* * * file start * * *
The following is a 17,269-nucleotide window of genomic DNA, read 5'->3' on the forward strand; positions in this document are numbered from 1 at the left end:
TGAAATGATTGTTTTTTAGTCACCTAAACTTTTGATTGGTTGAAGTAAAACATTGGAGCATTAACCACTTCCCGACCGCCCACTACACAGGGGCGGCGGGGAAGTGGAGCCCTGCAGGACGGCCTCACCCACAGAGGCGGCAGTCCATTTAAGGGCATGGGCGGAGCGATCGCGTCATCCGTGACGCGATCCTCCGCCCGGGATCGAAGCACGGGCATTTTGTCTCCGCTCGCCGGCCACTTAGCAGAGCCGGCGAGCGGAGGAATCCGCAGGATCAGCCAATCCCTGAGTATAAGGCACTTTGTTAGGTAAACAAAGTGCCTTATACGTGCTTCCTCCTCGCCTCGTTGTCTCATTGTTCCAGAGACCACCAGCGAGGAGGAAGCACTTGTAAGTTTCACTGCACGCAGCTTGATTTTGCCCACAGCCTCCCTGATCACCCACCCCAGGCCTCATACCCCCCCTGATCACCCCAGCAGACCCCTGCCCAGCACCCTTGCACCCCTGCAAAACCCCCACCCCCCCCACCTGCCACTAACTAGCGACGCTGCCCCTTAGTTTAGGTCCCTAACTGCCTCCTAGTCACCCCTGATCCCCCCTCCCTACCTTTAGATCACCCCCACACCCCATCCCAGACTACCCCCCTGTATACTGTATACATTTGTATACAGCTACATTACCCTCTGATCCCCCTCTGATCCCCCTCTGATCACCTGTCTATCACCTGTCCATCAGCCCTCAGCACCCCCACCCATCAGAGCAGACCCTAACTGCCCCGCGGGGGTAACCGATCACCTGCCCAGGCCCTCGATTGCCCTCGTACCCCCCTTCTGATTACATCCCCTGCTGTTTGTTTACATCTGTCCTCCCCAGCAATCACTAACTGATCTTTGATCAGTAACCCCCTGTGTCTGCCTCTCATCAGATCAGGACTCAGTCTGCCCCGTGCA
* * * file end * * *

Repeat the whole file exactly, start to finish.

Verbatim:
The following is a 17,269-nucleotide window of genomic DNA, read 5'->3' on the forward strand; positions in this document are numbered from 1 at the left end:
TGAAATGATTGTTTTTTAGTCACCTAAACTTTTGATTGGTTGAAGTAAAACATTGGAGCATTAACCACTTCCCGACCGCCCACTACACAGGGGCGGCGGGGAAGTGGAGCCCTGCAGGACGGCCTCACCCACAGAGGCGGCAGTCCATTTAAGGGCATGGGCGGAGCGATCGCGTCATCCGTGACGCGATCCTCCGCCCGGGATCGAAGCACGGGCATTTTGTCTCCGCTCGCCGGCCACTTAGCAGAGCCGGCGAGCGGAGGAATCCGCAGGATCAGCCAATCCCTGAGTATAAGGCACTTTGTTAGGTAAACAAAGTGCCTTATACGTGCTTCCTCCTCGCCTCGTTGTCTCATTGTTCCAGAGACCACCAGCGAGGAGGAAGCACTTGTAAGTTTCACTGCACGCAGCTTGATTTTGCCCACAGCCTCCCTGATCACCCACCCCAGGCCTCATACCCCCCCTGATCACCCCAGCAGACCCCTGCCCAGCACCCTTGCACCCCTGCAAAACCCCCACCCCCCCCACCTGCCACTAACTAGCGACGCTGCCCCTTAGTTTAGGTCCCTAACTGCCTCCTAGTCACCCCTGATCCCCCCTCCCTACCTTTAGATCACCCCCACACCCCATCCCAGACTACCCCCCTGTATACTGTATACATTTGTATACAGCTACATTACCCTCTGATCCCCCTCTGATCCCCCTCTGATCACCTGTCTATCACCTGTCCATCAGCCCTCAGCACCCCCACCCATCAGAGCAGACCCTAACTGCCCCGCGGGGGTAACCGATCACCTGCCCAGGCCCTCGATTGCCCTCGTACCCCCCTTCTGATTACATCCCCTGCTGTTTGTTTACATCTGTCCTCCCCAGCAATCACTAACTGATCTTTGATCAGTAACCCCCTGTGTCTGCCTCTCATCAGATCAGGACTCAGTCTGCCCCGTGCA